1. For safety he put it on a cardboard box.
      And when the connecting wires glow bright red I’m sure that in the wall the wires and connections are cool and fresh and it’s all OK, is no problem.

      1. That is the exact same thought I had. :) Seriously, they think they’re taking “precautions” but if it’s doing that to the wires in open air what’s happening inside the wall?

        1. They are thin wires compared to those running in the wall so mains sees them as a low reistance rather than a short, much like an electrical heater. Also the dangers of setting the house on fire are rather limited, if the whole process is attended of course: synthetic window cloths, etc are really fast to catch fire, but carboard and thick wood aren’t. I would have died many times before getting 15 years old if they were :)

          1. I once connected two mains wires with a standard 2-pair mains screw terminal type of connector when i was in a pinch, but when I ran a heater through it the thing started to melt, the issue was that I inserted the wires on two sides and use the two screws to tighten them down, but apparently the metal of the (meant for mains) part had too much resistance for the load, so only after I unscrewed them and then pushed the wires in further so they overlapped and re-tightened it it worked OK (until I had a chance to go get replacement parts).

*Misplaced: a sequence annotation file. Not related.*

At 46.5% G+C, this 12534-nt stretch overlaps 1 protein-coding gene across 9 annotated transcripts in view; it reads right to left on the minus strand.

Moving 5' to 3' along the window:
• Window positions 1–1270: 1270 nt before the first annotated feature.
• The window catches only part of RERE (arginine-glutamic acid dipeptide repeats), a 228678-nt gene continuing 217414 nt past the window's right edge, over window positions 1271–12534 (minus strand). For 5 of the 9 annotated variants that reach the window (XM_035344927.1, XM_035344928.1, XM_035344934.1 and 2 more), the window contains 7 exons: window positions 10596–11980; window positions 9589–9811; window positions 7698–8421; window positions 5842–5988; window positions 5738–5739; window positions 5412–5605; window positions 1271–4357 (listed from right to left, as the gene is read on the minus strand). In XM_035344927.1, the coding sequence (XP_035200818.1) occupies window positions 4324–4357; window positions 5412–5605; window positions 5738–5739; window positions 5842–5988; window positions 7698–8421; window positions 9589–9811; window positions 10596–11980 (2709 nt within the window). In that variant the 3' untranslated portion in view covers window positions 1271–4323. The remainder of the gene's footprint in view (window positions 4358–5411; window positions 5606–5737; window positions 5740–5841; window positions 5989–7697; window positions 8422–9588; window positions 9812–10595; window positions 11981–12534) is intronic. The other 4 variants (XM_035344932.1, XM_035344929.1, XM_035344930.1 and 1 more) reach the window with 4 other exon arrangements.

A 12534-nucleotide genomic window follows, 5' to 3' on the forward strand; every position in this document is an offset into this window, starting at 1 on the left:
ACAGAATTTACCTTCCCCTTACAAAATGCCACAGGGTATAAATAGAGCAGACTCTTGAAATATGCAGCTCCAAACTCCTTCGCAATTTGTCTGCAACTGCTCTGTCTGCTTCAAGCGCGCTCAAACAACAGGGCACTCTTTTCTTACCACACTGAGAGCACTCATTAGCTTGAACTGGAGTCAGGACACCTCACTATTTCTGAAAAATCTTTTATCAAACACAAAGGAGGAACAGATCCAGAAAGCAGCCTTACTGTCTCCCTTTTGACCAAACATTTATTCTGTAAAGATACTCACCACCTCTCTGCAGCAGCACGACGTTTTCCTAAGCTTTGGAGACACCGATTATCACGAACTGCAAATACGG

The point I’m making is that even if you have good wire the connections in the wall between the internal wiring and between the wiring and the powerplugs etcetera are a risk.
            And if you think it can’t create a fire you should talk to a firefighter and see what he has to say from his experience.

          2. True. Bad or insufficient wiring can be very dangerous, even the right thick connectors if badly fixed can generate electric arcs which at very least produce overvoltages capable of destroying the applicance power supply, let alone much more dangerous sparks.
            My point is that the above example is a time constrained and attended experiment, I’m 100% sure his house will never catch fire even if he repeat the experiment a thousand times in that spot (no synthetic textiles etc in sight).
            A badly wired (loose contacts) plug would be a lot more dangerous: think about a spark that slowly sets on fire the plastic insulator while everybody is sleeping.

    1. More words… Youtube ad revenue. If you make a few thousand bucks for every million views you generate, it’s kinda simple to see how he tryes to make clickbait videos by including iDevices and destroying them.